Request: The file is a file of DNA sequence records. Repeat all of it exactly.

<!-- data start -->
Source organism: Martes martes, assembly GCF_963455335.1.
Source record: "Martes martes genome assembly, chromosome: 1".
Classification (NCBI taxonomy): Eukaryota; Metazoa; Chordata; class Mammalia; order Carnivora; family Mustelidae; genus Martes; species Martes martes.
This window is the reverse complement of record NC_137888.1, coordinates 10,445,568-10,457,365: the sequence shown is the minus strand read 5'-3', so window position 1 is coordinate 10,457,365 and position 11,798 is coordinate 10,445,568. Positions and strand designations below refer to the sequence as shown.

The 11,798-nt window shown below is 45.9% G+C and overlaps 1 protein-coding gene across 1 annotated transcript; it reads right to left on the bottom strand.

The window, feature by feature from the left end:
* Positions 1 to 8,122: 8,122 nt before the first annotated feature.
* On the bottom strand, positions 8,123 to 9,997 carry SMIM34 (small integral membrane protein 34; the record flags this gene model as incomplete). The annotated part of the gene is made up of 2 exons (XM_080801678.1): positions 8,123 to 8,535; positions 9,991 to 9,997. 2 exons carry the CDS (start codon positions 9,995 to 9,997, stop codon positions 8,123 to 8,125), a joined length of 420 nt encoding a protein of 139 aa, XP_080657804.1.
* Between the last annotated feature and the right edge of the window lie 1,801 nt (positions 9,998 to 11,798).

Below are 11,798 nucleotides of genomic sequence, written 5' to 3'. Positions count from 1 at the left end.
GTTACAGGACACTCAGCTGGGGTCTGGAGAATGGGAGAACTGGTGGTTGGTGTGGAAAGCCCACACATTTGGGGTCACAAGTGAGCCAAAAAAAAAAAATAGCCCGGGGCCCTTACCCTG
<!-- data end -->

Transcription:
Source organism: Martes martes, assembly GCF_963455335.1.
Source record: "Martes martes genome assembly, chromosome: 1".
Classification (NCBI taxonomy): Eukaryota; Metazoa; Chordata; class Mammalia; order Carnivora; family Mustelidae; genus Martes; species Martes martes.
This window is the reverse complement of record NC_137888.1, coordinates 10,445,568-10,457,365: the sequence shown is the minus strand read 5'-3', so window position 1 is coordinate 10,457,365 and position 11,798 is coordinate 10,445,568. Positions and strand designations below refer to the sequence as shown.

The 11,798-nt window shown below is 45.9% G+C and overlaps 1 protein-coding gene across 1 annotated transcript; it reads right to left on the bottom strand.

The window, feature by feature from the left end:
* Positions 1 to 8,122: 8,122 nt before the first annotated feature.
* On the bottom strand, positions 8,123 to 9,997 carry SMIM34 (small integral membrane protein 34; the record flags this gene model as incomplete). The annotated part of the gene is made up of 2 exons (XM_080801678.1): positions 8,123 to 8,535; positions 9,991 to 9,997. 2 exons carry the CDS (start codon positions 9,995 to 9,997, stop codon positions 8,123 to 8,125), a joined length of 420 nt encoding a protein of 139 aa, XP_080657804.1.
* Between the last annotated feature and the right edge of the window lie 1,801 nt (positions 9,998 to 11,798).

Below are 11,798 nucleotides of genomic sequence, written 5' to 3'. Positions count from 1 at the left end.
GTTACAGGACACTCAGCTGGGGTCTGGAGAATGGGAGAACTGGTGGTTGGTGTGGAAAGCCCACACATTTGGGGTCACAAGTGAGCCAAAAAAAAAAAATAGCCCGGGGCCCTTACCCTG